Writing is an Act of Love
At a training this week, a moment arrived in which I had to put down on paper what it was that I wanted to look back on life and say I did. Without regret. A purely honest and vulnerable question, and I couldn't help but write down a purely honest and vulnerable answer: to be a writer.
Why? our exercise asked. Why this thing?
I have so long been thinking about that answer ...
In graduate school, there were many discussions about what "made" a poet a poet, and from the pressures of academic expectations, most of those answers quietly pointed to "getting published." Sitting around workshop tables, we critiqued each other's work, submitted as part of the process, and congratulated our colleague's success. There was very little talk, if any, about the act itself, or why we did it. Although I relished the technical training and needed that excellent, well-informed teaching and feedback, I wished for a day when we could just sit and ask each other the question whose answer always seemed like a compulsion to me: Why do we write?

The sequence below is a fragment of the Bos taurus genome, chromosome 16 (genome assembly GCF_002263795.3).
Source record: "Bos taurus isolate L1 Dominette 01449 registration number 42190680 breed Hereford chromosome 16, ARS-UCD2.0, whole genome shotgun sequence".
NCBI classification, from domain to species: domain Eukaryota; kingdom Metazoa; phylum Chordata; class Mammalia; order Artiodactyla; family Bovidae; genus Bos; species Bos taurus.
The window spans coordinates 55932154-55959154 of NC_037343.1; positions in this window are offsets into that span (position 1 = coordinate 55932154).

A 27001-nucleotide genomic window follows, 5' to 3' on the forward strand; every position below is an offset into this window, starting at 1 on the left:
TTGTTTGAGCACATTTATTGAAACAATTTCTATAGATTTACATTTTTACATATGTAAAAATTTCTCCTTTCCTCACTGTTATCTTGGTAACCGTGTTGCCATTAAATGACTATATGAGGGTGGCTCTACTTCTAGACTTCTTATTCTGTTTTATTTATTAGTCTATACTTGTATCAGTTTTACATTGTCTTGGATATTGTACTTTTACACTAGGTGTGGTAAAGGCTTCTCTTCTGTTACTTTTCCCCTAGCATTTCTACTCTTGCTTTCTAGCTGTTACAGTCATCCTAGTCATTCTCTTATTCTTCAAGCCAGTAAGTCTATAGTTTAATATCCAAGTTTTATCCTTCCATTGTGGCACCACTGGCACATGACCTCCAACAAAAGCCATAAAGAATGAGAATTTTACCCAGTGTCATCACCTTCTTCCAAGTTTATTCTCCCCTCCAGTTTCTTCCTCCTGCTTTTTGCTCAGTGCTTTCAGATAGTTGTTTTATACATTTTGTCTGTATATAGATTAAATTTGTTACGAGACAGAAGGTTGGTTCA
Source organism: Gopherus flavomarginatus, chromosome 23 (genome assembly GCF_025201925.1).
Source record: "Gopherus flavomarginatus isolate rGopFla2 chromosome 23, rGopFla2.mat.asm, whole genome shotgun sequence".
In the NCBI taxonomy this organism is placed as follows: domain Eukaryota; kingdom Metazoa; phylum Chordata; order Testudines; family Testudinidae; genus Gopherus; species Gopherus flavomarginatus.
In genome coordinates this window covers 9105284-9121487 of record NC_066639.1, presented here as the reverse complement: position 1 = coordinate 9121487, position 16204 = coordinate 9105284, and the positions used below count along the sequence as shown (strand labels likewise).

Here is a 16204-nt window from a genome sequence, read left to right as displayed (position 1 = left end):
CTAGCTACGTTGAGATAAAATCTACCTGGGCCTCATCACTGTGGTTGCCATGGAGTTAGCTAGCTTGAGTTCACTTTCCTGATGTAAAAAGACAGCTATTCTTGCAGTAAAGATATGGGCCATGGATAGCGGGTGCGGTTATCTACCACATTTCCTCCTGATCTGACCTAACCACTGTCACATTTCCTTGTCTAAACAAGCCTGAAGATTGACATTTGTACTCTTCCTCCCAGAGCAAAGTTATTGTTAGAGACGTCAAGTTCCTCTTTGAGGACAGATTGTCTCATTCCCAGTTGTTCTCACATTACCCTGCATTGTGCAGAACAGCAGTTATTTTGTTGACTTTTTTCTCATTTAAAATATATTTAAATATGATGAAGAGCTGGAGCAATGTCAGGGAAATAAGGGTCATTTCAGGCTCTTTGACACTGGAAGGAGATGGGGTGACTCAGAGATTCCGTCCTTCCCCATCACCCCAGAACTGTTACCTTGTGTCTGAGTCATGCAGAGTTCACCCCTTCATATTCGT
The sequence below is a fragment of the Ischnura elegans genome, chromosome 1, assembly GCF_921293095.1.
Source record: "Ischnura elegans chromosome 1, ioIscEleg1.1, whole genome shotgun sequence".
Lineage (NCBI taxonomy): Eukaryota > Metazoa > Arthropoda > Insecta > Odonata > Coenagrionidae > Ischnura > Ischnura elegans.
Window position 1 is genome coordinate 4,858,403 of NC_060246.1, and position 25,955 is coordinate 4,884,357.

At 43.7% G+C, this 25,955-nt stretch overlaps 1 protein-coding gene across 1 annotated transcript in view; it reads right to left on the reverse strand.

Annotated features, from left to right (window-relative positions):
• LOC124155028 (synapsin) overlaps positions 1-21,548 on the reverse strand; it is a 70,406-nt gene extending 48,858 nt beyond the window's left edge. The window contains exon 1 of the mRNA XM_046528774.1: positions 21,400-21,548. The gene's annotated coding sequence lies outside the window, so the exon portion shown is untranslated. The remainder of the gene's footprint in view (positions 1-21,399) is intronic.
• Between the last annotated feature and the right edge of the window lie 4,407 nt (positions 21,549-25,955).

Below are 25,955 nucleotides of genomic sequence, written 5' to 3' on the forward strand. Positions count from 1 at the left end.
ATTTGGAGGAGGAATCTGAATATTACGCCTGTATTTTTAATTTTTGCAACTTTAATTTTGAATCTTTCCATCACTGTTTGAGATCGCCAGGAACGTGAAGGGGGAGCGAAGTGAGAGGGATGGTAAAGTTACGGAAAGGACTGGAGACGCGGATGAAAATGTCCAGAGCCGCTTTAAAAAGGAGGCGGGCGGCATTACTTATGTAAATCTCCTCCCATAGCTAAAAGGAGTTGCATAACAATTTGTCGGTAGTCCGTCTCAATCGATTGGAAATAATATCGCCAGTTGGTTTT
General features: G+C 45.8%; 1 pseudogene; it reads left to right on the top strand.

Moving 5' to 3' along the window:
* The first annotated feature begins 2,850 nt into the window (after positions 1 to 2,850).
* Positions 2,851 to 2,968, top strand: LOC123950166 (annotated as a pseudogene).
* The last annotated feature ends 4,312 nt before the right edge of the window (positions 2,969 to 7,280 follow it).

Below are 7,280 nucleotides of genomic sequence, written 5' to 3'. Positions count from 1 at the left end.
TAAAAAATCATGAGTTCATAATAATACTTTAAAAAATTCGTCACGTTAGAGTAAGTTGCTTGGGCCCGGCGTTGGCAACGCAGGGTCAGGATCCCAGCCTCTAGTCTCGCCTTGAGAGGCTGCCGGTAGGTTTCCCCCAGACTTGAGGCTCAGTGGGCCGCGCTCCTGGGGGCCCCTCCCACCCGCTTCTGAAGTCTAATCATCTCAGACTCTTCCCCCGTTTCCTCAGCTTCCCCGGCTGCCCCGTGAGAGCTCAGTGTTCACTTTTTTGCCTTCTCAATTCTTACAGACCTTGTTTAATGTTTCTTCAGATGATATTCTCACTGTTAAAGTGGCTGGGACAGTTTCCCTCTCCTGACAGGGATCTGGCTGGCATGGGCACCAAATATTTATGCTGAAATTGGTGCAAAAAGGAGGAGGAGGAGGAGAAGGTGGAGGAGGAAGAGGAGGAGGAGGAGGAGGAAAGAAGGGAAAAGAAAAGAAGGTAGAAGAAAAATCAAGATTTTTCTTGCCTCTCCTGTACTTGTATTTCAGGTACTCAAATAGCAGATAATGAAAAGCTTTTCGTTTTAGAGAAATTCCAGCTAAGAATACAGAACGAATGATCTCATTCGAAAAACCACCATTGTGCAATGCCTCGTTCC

Yesterday the world learned of the death of Umberto Eco, novelist, essayist, and wordsmith extraordinaire. In an interview with The Paris Review, he had this to say about his legacy:
"I don’t believe one writes for oneself. I think that writing is an act of love—you write in order to give something to someone else. To communicate something. To have other people share your feelings. This problem of how long your work can survive is fundamental for every writer, not just for a novelist or a poet."
Those words were published in 2008, and I didn't read them until two days after I wrote down exactly the same thing on my paper: I write because love was shown to me and I want to share it with others. It isn't just the compulsion to get my words out. It is to hope that what I am feeling can be translated, communicated, and connected to other people who might feel the same way, or audacious thought that it is, benefit them. If I can do that, if I can succeed in it in some small way, then I can truly look back without regrets.
Read the entire interview here.